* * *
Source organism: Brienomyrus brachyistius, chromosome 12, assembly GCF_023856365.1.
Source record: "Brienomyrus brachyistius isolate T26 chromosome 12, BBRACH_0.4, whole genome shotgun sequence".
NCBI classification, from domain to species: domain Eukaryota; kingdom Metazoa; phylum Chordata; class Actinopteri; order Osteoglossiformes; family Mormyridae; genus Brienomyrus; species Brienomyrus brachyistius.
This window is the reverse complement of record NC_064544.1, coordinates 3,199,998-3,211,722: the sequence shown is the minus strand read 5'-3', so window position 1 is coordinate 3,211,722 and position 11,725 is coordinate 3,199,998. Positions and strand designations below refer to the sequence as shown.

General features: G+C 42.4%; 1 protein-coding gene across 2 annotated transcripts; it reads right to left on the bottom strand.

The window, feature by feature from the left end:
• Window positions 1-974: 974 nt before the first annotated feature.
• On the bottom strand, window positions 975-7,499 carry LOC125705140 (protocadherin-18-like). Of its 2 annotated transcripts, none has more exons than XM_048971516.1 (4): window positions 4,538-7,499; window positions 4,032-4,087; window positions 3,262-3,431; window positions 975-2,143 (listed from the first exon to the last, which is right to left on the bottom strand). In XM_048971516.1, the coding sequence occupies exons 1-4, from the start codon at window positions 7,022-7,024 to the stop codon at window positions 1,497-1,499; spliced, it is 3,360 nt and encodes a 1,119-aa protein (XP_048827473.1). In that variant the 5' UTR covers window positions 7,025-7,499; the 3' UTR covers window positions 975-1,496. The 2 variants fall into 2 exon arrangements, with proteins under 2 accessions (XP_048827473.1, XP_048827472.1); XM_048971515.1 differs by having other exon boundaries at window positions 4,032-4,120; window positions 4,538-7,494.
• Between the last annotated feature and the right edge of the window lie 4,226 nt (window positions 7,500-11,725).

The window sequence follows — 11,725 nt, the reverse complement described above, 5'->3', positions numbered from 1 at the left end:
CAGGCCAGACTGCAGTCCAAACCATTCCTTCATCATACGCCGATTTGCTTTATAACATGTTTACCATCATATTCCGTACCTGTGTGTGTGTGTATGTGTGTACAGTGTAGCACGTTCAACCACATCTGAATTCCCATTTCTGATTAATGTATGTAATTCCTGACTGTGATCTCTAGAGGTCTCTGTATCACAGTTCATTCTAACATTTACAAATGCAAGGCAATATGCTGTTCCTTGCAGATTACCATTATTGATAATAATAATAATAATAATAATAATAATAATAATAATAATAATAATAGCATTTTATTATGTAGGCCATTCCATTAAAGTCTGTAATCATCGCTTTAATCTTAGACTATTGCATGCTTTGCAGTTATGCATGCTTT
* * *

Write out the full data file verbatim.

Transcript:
Source organism: Brienomyrus brachyistius, chromosome 12, assembly GCF_023856365.1.
Source record: "Brienomyrus brachyistius isolate T26 chromosome 12, BBRACH_0.4, whole genome shotgun sequence".
NCBI classification, from domain to species: domain Eukaryota; kingdom Metazoa; phylum Chordata; class Actinopteri; order Osteoglossiformes; family Mormyridae; genus Brienomyrus; species Brienomyrus brachyistius.
This window is the reverse complement of record NC_064544.1, coordinates 3,199,998-3,211,722: the sequence shown is the minus strand read 5'-3', so window position 1 is coordinate 3,211,722 and position 11,725 is coordinate 3,199,998. Positions and strand designations below refer to the sequence as shown.

General features: G+C 42.4%; 1 protein-coding gene across 2 annotated transcripts; it reads right to left on the bottom strand.

The window, feature by feature from the left end:
• Window positions 1-974: 974 nt before the first annotated feature.
• On the bottom strand, window positions 975-7,499 carry LOC125705140 (protocadherin-18-like). Of its 2 annotated transcripts, none has more exons than XM_048971516.1 (4): window positions 4,538-7,499; window positions 4,032-4,087; window positions 3,262-3,431; window positions 975-2,143 (listed from the first exon to the last, which is right to left on the bottom strand). In XM_048971516.1, the coding sequence occupies exons 1-4, from the start codon at window positions 7,022-7,024 to the stop codon at window positions 1,497-1,499; spliced, it is 3,360 nt and encodes a 1,119-aa protein (XP_048827473.1). In that variant the 5' UTR covers window positions 7,025-7,499; the 3' UTR covers window positions 975-1,496. The 2 variants fall into 2 exon arrangements, with proteins under 2 accessions (XP_048827473.1, XP_048827472.1); XM_048971515.1 differs by having other exon boundaries at window positions 4,032-4,120; window positions 4,538-7,494.
• Between the last annotated feature and the right edge of the window lie 4,226 nt (window positions 7,500-11,725).

The window sequence follows — 11,725 nt, the reverse complement described above, 5'->3', positions numbered from 1 at the left end:
CAGGCCAGACTGCAGTCCAAACCATTCCTTCATCATACGCCGATTTGCTTTATAACATGTTTACCATCATATTCCGTACCTGTGTGTGTGTGTATGTGTGTACAGTGTAGCACGTTCAACCACATCTGAATTCCCATTTCTGATTAATGTATGTAATTCCTGACTGTGATCTCTAGAGGTCTCTGTATCACAGTTCATTCTAACATTTACAAATGCAAGGCAATATGCTGTTCCTTGCAGATTACCATTATTGATAATAATAATAATAATAATAATAATAATAATAATAATAATAATAATAGCATTTTATTATGTAGGCCATTCCATTAAAGTCTGTAATCATCGCTTTAATCTTAGACTATTGCATGCTTTGCAGTTATGCATGCTTT